It won't work on big intersections between two large streets, but it seems that when you have one very large street and one much smaller this is probably the best way to handle the mess that our current system leaves.

Or at least not leave me so frustrated while sitting at stoplights with no other traffic.
danalwyn: (Default)
Note: I am about to make an argument with no regard to human values. That's on purpose. I'm not talking about helping people, but saving money. I can make an argument based on helping people too, and it's easy, but that's not this argument.

Everyone complains about the suburbs - it's become so common that it has passed through one end of cliche and out the other again. Environmentalists complain about suburbs. Drivers complain about suburbs. Urban planners complain about suburbs. Civil rights activists complain about suburbs. Cultural elites turn up their noses at the thought of the suburban cultural wasteland. Hipsters complain about suburbs as a matter of course. Teens complain about there being nothing to do out there - seniors grumble about how things were better when they lived wherever they did.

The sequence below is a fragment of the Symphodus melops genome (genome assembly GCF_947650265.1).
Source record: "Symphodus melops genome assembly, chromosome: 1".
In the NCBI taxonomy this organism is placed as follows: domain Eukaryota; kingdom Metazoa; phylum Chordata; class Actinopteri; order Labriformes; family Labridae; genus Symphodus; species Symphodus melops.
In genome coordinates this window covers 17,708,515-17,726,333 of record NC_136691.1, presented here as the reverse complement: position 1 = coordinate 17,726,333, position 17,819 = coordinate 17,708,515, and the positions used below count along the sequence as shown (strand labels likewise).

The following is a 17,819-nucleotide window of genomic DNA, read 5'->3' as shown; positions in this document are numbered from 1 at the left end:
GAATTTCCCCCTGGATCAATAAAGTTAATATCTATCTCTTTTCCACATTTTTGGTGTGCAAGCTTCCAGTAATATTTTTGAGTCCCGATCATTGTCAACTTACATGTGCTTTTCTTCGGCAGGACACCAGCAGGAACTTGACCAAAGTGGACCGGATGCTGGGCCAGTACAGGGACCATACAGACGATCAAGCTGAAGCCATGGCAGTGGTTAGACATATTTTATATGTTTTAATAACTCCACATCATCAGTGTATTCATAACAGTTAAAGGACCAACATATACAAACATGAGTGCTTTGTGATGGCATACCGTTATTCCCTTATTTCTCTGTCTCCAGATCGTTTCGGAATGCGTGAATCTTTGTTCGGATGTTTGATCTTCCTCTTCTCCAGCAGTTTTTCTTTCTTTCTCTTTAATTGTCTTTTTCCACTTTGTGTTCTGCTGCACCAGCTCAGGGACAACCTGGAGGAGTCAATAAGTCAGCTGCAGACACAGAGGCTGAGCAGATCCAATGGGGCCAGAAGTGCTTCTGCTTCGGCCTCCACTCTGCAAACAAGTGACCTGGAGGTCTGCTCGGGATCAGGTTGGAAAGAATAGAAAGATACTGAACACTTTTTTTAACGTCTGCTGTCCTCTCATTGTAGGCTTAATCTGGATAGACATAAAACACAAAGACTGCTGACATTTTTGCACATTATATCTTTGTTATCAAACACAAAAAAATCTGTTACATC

But one group that doesn't complain a great deal about suburbs is fiscal conservatives. This is because fiscal conservatives often seem to live in the suburbs, the bread and butter conservatives who fill the ranks of the Objectivist corps and the libertarian movement seem to prefer their nice house on a block full of identical houses, making suburbia the headquarters of the Independent American.

Which is odd, because there hasn't been a government social program that I can think of that has been funded at such a level for so long as the great suburban experiment. Of course there's no formal budget, but the US government spends an enormous amount of money on the suburbs.

How do they do that? Let's look at the ways:

This Is How Much a White Picket Fence Costs )